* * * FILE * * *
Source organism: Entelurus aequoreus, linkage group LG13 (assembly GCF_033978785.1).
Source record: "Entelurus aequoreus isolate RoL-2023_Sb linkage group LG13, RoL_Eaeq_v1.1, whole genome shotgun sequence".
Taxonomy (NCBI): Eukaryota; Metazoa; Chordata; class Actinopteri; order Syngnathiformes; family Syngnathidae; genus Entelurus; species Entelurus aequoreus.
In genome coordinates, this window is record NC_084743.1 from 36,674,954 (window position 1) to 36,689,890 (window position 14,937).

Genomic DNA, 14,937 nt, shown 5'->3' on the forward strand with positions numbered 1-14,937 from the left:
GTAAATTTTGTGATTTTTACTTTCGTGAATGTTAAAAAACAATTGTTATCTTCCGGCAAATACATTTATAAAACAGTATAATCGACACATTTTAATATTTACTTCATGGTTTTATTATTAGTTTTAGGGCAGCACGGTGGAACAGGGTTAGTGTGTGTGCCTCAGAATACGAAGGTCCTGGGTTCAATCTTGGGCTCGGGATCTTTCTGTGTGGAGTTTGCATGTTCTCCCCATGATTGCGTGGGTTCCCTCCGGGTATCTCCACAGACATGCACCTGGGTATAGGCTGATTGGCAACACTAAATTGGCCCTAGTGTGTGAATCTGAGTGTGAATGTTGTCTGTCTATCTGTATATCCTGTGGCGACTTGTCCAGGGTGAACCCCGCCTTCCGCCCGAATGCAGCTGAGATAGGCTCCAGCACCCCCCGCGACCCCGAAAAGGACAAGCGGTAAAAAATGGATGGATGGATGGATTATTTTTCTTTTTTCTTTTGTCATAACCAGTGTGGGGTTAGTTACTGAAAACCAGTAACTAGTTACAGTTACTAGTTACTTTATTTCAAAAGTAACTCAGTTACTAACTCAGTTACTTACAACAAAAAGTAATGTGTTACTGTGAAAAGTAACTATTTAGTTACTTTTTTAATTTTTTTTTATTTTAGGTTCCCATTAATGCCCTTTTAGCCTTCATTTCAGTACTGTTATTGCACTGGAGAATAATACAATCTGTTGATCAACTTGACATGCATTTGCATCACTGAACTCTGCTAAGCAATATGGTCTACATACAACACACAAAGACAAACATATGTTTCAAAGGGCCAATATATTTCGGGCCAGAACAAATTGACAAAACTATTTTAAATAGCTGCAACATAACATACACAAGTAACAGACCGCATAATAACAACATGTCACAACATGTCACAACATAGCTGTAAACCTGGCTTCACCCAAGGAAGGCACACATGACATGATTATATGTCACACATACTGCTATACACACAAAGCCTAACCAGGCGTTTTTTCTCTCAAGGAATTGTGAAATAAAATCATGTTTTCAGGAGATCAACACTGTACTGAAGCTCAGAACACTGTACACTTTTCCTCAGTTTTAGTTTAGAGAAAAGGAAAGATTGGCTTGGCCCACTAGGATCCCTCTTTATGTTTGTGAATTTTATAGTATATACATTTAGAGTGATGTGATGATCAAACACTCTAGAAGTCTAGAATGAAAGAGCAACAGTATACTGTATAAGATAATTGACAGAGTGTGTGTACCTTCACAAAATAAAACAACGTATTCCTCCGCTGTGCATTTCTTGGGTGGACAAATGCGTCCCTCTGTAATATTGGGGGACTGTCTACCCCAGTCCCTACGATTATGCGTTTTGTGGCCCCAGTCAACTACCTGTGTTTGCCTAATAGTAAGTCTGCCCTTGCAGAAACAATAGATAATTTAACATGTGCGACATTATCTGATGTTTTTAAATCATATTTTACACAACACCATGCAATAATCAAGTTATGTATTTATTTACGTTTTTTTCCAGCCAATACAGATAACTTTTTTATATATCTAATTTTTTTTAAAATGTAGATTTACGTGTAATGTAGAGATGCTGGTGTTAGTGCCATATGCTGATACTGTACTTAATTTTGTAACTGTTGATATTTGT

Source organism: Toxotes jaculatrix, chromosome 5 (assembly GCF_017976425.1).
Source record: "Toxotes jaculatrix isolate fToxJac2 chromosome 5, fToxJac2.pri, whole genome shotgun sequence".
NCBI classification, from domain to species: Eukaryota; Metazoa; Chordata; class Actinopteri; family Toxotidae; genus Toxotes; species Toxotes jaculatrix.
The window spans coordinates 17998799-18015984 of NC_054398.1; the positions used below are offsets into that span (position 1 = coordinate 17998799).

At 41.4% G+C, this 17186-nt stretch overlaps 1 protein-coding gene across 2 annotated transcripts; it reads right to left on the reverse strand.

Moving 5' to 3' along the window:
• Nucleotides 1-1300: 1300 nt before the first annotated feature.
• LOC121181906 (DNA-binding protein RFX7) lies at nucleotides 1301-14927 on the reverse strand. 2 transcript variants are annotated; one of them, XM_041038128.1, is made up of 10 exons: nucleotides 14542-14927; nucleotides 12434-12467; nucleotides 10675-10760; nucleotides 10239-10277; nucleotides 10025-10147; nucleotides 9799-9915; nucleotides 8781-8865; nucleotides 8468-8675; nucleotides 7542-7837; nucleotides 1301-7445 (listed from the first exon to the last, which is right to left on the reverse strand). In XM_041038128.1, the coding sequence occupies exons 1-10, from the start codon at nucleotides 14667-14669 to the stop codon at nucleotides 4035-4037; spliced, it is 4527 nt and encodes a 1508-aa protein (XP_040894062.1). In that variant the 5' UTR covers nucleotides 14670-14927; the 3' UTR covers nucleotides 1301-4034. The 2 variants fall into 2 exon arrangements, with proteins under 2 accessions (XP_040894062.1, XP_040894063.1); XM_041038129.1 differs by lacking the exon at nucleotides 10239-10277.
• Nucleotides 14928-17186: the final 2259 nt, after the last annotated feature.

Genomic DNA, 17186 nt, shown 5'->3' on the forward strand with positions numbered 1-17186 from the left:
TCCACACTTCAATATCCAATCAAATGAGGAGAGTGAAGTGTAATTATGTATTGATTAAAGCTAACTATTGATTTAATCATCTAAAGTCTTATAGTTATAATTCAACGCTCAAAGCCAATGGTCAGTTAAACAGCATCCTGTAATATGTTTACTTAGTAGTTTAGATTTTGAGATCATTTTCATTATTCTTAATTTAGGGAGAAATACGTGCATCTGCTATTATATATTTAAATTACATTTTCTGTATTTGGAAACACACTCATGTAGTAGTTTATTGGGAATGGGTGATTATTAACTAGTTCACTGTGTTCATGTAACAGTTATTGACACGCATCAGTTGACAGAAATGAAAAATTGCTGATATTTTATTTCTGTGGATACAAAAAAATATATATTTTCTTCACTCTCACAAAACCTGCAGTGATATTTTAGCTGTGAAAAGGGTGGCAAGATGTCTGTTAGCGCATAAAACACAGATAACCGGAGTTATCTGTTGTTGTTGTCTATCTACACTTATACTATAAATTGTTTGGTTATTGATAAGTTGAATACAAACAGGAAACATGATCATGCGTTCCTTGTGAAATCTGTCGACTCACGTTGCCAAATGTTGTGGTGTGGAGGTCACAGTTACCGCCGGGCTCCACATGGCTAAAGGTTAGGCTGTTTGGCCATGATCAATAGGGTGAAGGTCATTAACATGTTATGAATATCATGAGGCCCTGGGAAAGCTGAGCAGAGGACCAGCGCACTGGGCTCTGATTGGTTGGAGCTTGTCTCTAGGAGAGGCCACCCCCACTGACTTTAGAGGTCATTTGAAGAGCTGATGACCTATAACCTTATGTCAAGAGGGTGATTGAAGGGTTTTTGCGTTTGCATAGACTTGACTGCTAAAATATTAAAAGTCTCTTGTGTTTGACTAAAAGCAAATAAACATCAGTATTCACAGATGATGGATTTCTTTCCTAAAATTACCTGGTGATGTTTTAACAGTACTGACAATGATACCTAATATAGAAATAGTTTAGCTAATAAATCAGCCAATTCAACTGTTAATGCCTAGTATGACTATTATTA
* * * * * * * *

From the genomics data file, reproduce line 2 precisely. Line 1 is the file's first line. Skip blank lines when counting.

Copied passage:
Source record: "Entelurus aequoreus isolate RoL-2023_Sb linkage group LG13, RoL_Eaeq_v1.1, whole genome shotgun sequence".